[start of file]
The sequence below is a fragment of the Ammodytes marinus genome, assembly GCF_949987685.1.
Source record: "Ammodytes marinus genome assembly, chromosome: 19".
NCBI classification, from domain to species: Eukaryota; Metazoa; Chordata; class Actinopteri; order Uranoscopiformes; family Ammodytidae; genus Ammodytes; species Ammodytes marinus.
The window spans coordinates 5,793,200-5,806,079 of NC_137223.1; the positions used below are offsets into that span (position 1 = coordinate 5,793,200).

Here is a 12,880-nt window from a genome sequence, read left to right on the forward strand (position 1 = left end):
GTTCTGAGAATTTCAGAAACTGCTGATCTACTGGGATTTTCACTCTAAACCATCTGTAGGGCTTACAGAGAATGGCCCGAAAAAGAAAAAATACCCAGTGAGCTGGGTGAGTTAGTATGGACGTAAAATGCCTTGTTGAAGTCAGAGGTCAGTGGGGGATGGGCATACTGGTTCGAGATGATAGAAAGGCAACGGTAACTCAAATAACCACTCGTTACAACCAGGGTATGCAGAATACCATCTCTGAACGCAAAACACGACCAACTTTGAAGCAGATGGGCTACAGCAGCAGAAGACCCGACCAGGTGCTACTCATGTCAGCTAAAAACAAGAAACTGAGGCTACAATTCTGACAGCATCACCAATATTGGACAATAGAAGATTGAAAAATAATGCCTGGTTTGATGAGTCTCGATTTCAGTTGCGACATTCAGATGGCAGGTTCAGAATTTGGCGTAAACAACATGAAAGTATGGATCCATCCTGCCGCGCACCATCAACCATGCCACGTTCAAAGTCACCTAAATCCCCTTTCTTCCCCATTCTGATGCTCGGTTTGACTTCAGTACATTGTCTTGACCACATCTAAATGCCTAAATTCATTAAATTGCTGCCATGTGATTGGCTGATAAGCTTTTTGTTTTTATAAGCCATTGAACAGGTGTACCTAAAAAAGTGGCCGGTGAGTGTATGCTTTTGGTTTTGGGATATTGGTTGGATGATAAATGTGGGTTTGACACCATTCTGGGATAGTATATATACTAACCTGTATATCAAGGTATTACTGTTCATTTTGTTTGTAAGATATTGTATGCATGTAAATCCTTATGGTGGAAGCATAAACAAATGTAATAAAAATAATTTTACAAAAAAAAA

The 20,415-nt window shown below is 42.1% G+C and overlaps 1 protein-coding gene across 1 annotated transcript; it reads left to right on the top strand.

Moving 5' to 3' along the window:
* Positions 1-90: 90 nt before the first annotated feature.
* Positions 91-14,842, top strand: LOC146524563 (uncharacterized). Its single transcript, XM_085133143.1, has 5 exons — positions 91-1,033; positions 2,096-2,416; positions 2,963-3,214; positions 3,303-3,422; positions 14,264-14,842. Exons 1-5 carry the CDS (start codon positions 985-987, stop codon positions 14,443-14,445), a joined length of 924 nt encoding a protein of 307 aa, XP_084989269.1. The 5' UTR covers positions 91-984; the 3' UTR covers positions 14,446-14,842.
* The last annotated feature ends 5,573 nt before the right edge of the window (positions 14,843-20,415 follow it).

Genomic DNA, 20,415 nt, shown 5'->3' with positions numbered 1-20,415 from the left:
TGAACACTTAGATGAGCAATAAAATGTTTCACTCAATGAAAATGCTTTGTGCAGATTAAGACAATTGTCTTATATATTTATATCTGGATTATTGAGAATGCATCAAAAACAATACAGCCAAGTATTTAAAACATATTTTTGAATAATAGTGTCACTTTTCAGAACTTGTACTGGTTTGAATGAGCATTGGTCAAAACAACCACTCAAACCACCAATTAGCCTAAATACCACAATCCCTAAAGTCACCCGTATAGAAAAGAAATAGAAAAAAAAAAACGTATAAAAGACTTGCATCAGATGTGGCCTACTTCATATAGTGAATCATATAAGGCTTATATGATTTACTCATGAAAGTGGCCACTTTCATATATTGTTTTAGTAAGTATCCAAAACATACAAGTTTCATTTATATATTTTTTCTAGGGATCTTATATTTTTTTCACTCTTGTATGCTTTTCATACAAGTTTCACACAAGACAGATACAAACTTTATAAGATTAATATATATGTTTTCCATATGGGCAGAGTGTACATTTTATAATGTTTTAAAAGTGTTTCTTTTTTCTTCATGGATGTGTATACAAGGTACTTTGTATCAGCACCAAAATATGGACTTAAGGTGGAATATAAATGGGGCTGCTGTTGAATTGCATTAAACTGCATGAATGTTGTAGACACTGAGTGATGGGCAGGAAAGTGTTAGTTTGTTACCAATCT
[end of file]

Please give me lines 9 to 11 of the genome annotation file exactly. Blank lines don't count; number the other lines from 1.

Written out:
* Positions 1-90: 90 nt before the first annotated feature.
* Positions 91-14,842, top strand: LOC146524563 (uncharacterized). Its single transcript, XM_085133143.1, has 5 exons — positions 91-1,033; positions 2,096-2,416; positions 2,963-3,214; positions 3,303-3,422; positions 14,264-14,842. Exons 1-5 carry the CDS (start codon positions 985-987, stop codon positions 14,443-14,445), a joined length of 924 nt encoding a protein of 307 aa, XP_084989269.1. The 5' UTR covers positions 91-984; the 3' UTR covers positions 14,446-14,842.
* The last annotated feature ends 5,573 nt before the right edge of the window (positions 14,843-20,415 follow it).